|Hercules and Medusa. From the BBC|
Atlantis is very, very fond of Historical name-dropping, which is a bit like having historical guest stars except that they never actually have to live up to their famous appearance. What exactly is the point of having Medusa in this episode? Seriously, this episode could have been done with any other random girl in her place. With the name Medusa being the only thing that actually makes this episode sound interesting, you'd expect to see a Gorgon or two around, but no such luck. It's probably a good thing, really, considering that in the mainstream myth, Medusa becomes a Gorgon when she's cursed by Athena for being sexually assaulted in her temple.
This episode put some more focus on Hercules, whose role as plucky comic relief for the vast majority, almost frustratingly so. As off-putting as Merlin's formulaic nature was (and you're gonna keep hearing me comparing this show to Merlin), it at least managed to establish its core characterisations very quickly. The characters in Atlantis are hollow archetypes with no backstories or identifiable traits which are realistic in context. Give me a Hercules who's bitter about not being remembered as the valiant hero he was, a Pythagoras who's slightly mentally unhinged. Give me a Jason who's actually close to either his mythological namesake or the "fish out of water" guy we've been told to expect instead of a boring all-powerful never-has-any-problems standard bland protagonist.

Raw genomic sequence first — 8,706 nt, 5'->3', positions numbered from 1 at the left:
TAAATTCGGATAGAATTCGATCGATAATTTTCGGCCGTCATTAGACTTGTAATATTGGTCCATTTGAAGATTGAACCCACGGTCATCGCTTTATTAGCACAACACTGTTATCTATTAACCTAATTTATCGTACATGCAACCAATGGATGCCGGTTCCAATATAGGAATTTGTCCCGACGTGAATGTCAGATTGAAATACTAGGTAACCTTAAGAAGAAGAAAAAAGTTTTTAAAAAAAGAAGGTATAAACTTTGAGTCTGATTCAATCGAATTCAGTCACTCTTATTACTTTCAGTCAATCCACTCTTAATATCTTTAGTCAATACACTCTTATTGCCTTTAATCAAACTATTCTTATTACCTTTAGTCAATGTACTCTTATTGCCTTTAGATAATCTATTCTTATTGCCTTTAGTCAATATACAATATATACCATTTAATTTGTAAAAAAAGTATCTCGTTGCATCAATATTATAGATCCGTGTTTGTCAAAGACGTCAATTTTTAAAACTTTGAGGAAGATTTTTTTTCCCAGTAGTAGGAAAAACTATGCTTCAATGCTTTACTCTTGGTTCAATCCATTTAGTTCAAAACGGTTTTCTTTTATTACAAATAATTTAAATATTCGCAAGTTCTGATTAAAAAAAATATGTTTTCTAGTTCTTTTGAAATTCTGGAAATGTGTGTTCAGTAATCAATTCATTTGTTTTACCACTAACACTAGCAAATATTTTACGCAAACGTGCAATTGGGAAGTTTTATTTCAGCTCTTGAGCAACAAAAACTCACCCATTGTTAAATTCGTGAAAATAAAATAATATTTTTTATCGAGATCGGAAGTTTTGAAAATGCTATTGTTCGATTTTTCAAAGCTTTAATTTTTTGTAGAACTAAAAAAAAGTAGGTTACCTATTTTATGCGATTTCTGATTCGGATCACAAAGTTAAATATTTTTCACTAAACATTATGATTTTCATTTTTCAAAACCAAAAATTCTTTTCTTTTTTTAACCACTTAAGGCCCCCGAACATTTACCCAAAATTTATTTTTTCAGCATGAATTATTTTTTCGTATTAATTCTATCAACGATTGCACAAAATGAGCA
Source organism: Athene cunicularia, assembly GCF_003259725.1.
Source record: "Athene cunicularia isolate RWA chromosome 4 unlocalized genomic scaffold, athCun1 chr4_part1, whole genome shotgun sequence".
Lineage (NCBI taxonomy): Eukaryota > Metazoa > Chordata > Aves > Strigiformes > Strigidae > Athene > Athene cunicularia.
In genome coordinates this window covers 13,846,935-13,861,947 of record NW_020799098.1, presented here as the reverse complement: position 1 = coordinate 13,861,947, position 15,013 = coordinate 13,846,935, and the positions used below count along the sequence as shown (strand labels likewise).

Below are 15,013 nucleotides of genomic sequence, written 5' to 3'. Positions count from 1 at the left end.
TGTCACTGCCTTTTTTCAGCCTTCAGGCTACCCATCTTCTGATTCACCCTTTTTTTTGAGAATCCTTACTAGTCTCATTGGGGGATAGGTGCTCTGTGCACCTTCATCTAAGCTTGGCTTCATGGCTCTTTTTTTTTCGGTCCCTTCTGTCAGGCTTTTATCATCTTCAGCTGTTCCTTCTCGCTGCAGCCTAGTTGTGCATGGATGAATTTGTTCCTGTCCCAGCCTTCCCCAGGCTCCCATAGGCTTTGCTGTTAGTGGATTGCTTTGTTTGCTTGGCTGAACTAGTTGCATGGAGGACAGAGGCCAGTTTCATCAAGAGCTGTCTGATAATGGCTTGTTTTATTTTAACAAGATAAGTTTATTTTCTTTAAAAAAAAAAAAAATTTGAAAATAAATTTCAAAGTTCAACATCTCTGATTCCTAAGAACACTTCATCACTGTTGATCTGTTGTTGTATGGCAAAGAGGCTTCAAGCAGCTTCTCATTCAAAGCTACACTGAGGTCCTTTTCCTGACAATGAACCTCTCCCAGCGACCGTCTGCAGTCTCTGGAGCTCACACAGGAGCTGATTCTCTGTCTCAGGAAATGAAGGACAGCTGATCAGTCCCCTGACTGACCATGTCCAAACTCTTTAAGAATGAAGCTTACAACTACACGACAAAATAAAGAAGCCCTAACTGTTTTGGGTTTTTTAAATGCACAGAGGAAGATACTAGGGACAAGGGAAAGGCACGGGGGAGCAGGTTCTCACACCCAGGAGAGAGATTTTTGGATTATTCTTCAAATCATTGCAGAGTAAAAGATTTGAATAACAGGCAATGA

|I'm probably wrong to expect something more feminist from|
the writer who made Alisha deep-throat a drinks bottle.
From the BBC
The series is just flashing warning signs at me constantly, and I don't know whether to take them on board and give up on it or to ignore them and see just where it goes. As it stands, I have very little investment in its bland archetypical characters, nor any of the gradiose mysteries which require vast re-writes of understood mythology in order to incorporate our out-of-place characters. Prophecies and grand plans tend to work best when they actually promise something, or suggest something that the present would contradict. As it stands, it's just grand posturing and the show really needs to start showing me actual characters and dilemmas instead of the vapid run-arounds that it's shown thus far.
NEXT WEEK: Doctor Bashir gets all arsey and decides to throw our protagonist to the Bulls. He and I agree that The Boy Must Die.